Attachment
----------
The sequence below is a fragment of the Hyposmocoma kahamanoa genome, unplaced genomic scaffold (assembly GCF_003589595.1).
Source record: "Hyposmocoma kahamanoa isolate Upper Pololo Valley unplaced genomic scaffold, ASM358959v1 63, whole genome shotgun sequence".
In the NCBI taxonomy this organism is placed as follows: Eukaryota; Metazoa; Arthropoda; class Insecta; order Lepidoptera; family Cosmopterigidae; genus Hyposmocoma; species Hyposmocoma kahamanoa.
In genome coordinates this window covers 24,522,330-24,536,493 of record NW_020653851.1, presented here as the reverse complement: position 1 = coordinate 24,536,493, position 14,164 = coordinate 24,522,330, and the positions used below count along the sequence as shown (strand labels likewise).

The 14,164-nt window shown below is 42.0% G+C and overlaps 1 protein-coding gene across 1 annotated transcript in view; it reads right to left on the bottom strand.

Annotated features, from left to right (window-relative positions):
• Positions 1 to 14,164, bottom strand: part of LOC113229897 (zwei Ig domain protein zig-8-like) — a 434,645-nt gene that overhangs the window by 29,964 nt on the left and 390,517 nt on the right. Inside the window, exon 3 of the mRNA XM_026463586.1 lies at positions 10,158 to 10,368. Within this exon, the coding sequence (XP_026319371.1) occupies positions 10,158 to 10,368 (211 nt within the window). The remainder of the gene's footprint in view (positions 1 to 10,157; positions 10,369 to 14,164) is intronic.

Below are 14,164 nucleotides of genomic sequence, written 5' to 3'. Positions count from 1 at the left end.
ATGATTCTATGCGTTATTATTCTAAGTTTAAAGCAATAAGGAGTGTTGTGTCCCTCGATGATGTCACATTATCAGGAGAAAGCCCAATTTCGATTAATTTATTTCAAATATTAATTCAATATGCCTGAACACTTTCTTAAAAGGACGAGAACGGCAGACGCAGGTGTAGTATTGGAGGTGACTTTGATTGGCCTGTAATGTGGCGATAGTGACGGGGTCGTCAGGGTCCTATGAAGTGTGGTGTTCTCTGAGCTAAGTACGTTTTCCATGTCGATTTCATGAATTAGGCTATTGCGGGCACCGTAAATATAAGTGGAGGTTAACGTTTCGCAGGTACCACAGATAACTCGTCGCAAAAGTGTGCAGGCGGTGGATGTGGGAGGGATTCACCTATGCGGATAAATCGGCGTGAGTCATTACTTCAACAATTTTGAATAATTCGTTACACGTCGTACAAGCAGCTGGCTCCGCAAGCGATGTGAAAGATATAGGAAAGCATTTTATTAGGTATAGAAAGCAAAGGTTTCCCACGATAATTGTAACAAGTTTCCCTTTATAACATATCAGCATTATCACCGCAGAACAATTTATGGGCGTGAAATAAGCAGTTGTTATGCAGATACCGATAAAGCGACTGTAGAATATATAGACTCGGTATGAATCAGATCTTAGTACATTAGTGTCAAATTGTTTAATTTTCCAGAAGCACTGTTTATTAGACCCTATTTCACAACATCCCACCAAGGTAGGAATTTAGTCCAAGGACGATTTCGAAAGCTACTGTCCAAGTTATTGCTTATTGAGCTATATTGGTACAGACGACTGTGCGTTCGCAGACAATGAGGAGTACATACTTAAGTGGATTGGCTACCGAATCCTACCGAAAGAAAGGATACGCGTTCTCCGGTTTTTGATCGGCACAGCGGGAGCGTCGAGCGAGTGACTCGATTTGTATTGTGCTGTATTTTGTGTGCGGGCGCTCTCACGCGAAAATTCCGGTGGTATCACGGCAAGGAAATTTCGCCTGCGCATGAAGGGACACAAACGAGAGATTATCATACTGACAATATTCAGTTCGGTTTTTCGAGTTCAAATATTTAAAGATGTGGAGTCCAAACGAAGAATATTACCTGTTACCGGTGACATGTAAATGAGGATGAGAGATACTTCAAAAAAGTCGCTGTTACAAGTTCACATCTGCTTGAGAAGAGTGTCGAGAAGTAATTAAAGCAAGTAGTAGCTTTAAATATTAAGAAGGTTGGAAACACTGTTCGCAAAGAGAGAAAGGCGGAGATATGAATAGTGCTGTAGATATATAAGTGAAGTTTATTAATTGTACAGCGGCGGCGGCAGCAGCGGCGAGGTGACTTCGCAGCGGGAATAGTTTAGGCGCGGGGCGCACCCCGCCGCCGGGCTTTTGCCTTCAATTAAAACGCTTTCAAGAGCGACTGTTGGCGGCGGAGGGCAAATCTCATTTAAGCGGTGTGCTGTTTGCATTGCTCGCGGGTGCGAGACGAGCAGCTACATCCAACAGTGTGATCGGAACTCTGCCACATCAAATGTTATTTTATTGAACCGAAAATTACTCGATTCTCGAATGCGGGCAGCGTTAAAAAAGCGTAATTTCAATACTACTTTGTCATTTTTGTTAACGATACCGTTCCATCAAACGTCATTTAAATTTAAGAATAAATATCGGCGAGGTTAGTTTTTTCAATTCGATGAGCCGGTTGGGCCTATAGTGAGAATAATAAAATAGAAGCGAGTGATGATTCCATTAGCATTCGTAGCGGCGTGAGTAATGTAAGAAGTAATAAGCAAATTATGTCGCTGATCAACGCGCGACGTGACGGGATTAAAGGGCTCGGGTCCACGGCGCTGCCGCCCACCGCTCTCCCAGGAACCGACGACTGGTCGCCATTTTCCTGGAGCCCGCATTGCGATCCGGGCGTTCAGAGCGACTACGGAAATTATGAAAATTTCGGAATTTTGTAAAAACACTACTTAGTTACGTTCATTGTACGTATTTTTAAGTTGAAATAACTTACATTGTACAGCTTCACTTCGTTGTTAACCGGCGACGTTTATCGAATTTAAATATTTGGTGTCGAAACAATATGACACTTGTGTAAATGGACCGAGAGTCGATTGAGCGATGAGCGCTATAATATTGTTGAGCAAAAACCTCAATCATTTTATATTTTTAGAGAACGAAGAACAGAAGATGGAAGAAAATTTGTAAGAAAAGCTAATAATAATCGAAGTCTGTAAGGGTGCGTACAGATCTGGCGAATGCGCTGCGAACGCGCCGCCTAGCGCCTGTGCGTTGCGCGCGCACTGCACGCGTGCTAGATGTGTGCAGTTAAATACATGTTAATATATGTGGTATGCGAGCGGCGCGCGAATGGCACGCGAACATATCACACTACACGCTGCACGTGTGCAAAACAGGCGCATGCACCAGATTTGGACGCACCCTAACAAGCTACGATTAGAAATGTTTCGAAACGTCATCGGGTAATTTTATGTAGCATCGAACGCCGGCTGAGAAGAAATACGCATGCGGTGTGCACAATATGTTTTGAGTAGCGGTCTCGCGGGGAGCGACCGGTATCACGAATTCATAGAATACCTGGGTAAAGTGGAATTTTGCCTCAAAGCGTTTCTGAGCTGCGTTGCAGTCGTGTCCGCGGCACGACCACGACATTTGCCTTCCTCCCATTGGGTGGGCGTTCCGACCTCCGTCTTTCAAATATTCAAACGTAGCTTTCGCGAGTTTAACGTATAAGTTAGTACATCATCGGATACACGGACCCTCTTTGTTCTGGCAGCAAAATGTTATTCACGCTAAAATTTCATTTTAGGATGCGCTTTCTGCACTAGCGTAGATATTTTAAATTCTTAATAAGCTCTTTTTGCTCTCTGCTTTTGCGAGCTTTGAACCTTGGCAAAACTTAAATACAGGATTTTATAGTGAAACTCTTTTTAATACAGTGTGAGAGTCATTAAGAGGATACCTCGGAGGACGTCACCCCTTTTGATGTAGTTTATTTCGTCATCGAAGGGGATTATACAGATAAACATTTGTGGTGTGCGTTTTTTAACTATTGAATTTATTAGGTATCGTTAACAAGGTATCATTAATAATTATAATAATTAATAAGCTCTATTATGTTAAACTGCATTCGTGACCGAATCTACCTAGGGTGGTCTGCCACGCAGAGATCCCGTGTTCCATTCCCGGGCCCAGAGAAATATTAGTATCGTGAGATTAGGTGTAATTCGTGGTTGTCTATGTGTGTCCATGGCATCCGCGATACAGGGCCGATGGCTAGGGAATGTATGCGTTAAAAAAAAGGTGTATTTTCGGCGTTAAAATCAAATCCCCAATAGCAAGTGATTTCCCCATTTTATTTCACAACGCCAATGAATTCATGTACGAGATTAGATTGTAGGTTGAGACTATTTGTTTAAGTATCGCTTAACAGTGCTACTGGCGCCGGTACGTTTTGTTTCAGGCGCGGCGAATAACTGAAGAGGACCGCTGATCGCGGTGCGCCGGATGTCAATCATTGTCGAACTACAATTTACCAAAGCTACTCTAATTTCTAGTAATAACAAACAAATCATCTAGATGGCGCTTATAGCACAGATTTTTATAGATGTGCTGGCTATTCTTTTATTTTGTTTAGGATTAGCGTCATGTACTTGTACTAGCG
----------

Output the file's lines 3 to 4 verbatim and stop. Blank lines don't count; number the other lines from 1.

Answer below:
In the NCBI taxonomy this organism is placed as follows: Eukaryota; Metazoa; Arthropoda; class Insecta; order Lepidoptera; family Cosmopterigidae; genus Hyposmocoma; species Hyposmocoma kahamanoa.
In genome coordinates this window covers 24,522,330-24,536,493 of record NW_020653851.1, presented here as the reverse complement: position 1 = coordinate 24,536,493, position 14,164 = coordinate 24,522,330, and the positions used below count along the sequence as shown (strand labels likewise).